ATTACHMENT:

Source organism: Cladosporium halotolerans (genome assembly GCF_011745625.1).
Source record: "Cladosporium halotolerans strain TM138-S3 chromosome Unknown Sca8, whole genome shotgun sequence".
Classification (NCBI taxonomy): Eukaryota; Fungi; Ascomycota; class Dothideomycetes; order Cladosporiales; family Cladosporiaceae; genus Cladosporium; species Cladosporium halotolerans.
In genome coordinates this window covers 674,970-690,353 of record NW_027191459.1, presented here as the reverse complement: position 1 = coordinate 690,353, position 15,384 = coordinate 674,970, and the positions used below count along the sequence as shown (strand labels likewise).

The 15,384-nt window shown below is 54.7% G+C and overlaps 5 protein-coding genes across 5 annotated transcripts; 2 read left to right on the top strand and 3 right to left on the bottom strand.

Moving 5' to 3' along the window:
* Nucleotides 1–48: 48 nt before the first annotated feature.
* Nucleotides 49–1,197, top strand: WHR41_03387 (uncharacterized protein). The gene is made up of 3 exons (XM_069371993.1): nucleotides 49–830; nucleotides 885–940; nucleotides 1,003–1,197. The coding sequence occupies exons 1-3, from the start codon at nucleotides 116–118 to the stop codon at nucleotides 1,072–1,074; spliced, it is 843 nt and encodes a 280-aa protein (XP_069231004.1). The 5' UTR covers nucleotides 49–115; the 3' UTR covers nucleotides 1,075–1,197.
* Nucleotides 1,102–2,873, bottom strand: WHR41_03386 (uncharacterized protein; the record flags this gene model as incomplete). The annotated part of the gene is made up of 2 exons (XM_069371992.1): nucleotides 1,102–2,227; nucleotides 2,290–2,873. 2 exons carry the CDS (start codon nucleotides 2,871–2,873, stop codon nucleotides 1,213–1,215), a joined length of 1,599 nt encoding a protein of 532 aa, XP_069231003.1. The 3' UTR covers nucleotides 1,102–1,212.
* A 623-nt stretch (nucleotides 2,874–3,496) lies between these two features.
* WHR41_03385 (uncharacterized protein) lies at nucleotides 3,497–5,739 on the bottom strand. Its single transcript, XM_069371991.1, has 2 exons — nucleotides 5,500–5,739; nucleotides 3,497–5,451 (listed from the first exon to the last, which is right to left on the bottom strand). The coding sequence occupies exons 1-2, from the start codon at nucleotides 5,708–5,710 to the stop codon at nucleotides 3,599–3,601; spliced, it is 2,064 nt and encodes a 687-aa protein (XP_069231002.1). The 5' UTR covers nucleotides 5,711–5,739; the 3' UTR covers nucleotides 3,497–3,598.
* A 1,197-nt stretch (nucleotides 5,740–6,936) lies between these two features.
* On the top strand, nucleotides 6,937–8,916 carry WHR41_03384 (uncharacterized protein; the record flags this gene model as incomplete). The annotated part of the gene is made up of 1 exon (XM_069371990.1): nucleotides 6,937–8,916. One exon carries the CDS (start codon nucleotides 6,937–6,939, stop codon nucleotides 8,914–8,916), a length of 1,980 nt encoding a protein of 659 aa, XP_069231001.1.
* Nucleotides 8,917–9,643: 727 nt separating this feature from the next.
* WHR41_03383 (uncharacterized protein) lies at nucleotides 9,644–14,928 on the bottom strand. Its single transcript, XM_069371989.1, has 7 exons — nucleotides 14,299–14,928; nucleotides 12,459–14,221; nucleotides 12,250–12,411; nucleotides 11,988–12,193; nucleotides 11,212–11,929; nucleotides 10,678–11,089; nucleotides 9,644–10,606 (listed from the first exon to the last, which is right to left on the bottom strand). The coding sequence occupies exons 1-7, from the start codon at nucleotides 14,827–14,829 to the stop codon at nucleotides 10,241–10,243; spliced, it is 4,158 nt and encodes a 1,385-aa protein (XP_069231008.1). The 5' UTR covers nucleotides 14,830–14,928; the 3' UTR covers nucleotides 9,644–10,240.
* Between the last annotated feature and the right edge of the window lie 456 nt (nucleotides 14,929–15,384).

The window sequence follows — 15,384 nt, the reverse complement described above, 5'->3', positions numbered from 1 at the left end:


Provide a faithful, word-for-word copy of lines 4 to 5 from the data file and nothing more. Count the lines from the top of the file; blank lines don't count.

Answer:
In genome coordinates this window covers 674,970-690,353 of record NW_027191459.1, presented here as the reverse complement: position 1 = coordinate 690,353, position 15,384 = coordinate 674,970, and the positions used below count along the sequence as shown (strand labels likewise).

The 15,384-nt window shown below is 54.7% G+C and overlaps 5 protein-coding genes across 5 annotated transcripts; 2 read left to right on the top strand and 3 right to left on the bottom strand.